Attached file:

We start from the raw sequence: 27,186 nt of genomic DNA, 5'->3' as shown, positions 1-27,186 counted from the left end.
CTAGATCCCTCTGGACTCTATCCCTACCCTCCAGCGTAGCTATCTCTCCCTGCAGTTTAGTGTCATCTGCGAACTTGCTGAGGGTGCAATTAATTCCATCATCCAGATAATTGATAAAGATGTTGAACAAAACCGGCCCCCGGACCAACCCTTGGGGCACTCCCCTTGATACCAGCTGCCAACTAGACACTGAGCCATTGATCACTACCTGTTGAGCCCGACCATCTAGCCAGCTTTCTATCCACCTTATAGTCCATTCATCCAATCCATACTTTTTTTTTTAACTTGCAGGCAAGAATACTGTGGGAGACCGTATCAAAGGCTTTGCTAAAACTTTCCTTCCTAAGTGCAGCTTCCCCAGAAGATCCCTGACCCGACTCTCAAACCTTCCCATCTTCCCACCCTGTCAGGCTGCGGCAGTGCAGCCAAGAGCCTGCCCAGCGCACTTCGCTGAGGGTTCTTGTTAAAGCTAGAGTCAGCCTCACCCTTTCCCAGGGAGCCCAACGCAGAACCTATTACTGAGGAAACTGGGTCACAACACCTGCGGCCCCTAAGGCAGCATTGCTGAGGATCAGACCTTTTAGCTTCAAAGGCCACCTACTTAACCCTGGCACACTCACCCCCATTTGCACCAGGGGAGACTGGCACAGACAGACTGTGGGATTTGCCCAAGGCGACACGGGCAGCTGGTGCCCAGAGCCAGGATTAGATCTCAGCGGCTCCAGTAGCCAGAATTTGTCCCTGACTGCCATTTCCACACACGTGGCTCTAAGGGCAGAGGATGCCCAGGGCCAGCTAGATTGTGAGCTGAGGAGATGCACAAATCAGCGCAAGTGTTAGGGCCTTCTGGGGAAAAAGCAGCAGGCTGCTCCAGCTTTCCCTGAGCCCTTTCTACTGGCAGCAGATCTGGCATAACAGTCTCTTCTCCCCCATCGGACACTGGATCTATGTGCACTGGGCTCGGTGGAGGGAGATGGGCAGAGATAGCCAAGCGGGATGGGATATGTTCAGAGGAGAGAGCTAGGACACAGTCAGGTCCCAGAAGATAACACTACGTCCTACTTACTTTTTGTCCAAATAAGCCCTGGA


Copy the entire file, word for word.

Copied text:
We start from the raw sequence: 27,186 nt of genomic DNA, 5'->3' as shown, positions 1-27,186 counted from the left end.
CTAGATCCCTCTGGACTCTATCCCTACCCTCCAGCGTAGCTATCTCTCCCTGCAGTTTAGTGTCATCTGCGAACTTGCTGAGGGTGCAATTAATTCCATCATCCAGATAATTGATAAAGATGTTGAACAAAACCGGCCCCCGGACCAACCCTTGGGGCACTCCCCTTGATACCAGCTGCCAACTAGACACTGAGCCATTGATCACTACCTGTTGAGCCCGACCATCTAGCCAGCTTTCTATCCACCTTATAGTCCATTCATCCAATCCATACTTTTTTTTTTAACTTGCAGGCAAGAATACTGTGGGAGACCGTATCAAAGGCTTTGCTAAAACTTTCCTTCCTAAGTGCAGCTTCCCCAGAAGATCCCTGACCCGACTCTCAAACCTTCCCATCTTCCCACCCTGTCAGGCTGCGGCAGTGCAGCCAAGAGCCTGCCCAGCGCACTTCGCTGAGGGTTCTTGTTAAAGCTAGAGTCAGCCTCACCCTTTCCCAGGGAGCCCAACGCAGAACCTATTACTGAGGAAACTGGGTCACAACACCTGCGGCCCCTAAGGCAGCATTGCTGAGGATCAGACCTTTTAGCTTCAAAGGCCACCTACTTAACCCTGGCACACTCACCCCCATTTGCACCAGGGGAGACTGGCACAGACAGACTGTGGGATTTGCCCAAGGCGACACGGGCAGCTGGTGCCCAGAGCCAGGATTAGATCTCAGCGGCTCCAGTAGCCAGAATTTGTCCCTGACTGCCATTTCCACACACGTGGCTCTAAGGGCAGAGGATGCCCAGGGCCAGCTAGATTGTGAGCTGAGGAGATGCACAAATCAGCGCAAGTGTTAGGGCCTTCTGGGGAAAAAGCAGCAGGCTGCTCCAGCTTTCCCTGAGCCCTTTCTACTGGCAGCAGATCTGGCATAACAGTCTCTTCTCCCCCATCGGACACTGGATCTATGTGCACTGGGCTCGGTGGAGGGAGATGGGCAGAGATAGCCAAGCGGGATGGGATATGTTCAGAGGAGAGAGCTAGGACACAGTCAGGTCCCAGAAGATAACACTACGTCCTACTTACTTTTTGTCCAAATAAGCCCTGGA